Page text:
1. Is your child under stress?

You might not think that your child having a prominent part in the school play might prove a source of serious stress for him or her, but it might. The same might hold true for an upcoming piano recital, spelling bee, or other public event or competition. Is your child taking a harder math class than last year or a history or language class that requires massive memorization? Challenges of this sort and many of the other challenges of childhood and the school years produce stress and that stress is likely to play itself out as distress and difficulty. Consider the link between stress and distress in your child’s life.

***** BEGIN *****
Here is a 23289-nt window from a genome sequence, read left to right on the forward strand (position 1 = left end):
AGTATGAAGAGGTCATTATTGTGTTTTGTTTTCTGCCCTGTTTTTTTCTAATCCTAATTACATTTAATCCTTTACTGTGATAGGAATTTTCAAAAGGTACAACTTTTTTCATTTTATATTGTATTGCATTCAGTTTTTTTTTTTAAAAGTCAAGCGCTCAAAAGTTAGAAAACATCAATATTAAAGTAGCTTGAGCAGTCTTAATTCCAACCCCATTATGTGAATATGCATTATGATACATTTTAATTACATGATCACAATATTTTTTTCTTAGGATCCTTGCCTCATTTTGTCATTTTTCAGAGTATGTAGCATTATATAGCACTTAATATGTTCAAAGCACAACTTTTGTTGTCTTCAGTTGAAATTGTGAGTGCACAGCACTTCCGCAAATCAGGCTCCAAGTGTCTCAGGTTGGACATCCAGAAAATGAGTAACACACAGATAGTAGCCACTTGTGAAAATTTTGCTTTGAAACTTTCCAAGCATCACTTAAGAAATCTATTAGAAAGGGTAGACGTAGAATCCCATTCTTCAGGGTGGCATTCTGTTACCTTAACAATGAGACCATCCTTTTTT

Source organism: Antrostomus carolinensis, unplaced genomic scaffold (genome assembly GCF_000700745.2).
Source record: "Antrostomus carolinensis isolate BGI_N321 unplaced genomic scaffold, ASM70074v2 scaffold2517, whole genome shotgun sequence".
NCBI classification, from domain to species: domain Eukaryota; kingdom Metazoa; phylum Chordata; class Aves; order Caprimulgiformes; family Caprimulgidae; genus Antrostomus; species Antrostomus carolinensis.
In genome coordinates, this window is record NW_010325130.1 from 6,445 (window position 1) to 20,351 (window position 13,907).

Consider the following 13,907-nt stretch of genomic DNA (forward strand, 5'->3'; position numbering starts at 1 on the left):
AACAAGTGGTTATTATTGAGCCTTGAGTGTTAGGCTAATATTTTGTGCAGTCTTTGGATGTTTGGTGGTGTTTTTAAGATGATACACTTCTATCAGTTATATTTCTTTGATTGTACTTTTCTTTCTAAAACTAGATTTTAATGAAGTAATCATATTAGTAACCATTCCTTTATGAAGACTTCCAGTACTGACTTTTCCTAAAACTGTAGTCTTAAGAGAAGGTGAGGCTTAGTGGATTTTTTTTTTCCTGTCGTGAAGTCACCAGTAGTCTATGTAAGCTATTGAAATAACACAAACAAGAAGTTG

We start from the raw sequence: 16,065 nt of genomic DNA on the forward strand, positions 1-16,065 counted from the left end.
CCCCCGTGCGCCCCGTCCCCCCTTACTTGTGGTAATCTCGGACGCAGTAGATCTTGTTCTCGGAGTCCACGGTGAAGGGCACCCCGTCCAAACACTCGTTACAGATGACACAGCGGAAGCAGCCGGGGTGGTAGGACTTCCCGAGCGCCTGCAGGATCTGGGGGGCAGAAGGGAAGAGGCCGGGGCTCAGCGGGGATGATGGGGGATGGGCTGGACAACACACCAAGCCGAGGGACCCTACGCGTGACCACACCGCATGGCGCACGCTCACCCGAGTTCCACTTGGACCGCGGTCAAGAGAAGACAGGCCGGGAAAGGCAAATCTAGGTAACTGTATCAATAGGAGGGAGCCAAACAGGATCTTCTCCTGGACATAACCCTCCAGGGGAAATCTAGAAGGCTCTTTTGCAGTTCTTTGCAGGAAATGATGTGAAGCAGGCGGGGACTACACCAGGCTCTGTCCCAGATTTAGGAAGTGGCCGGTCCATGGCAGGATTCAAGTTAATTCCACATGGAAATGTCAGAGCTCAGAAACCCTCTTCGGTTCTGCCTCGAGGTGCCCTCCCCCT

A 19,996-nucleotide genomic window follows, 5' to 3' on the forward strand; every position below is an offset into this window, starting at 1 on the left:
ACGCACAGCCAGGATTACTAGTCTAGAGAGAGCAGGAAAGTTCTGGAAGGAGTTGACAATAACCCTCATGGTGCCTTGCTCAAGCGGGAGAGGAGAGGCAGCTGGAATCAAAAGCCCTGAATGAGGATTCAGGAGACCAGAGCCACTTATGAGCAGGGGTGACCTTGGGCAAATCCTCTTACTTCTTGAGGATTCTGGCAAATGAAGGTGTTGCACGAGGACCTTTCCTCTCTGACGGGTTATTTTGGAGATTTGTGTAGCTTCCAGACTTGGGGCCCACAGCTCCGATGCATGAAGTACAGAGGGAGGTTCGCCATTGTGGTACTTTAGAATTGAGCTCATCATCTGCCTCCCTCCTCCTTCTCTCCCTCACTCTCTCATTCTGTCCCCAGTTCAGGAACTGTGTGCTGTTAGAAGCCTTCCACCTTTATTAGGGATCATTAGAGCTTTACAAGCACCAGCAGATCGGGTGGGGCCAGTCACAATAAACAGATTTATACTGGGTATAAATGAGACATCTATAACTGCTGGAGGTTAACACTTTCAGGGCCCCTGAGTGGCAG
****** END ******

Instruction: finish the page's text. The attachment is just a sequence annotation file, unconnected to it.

1. Has your child been abused or traumatized?

Trauma and abuse produce distress. If your child comes home from summer camp and seems not to be his or her usual self, wouldn’t it make sense to check in with your child to see if something abusive or traumatic occurred at camp? Has there been a death in the family, the death of one of your child’s friends, or the death of a pet? Is your family life so chaotic as to rise to level of traumatic? Has someone like a difficult aging parent recently moved into your home? Looking at matters from your child’s perspective, might there be issues of abuse or trauma that he or she is trying to deal with (and maybe keeping secret about)?

  1. Who has the problem?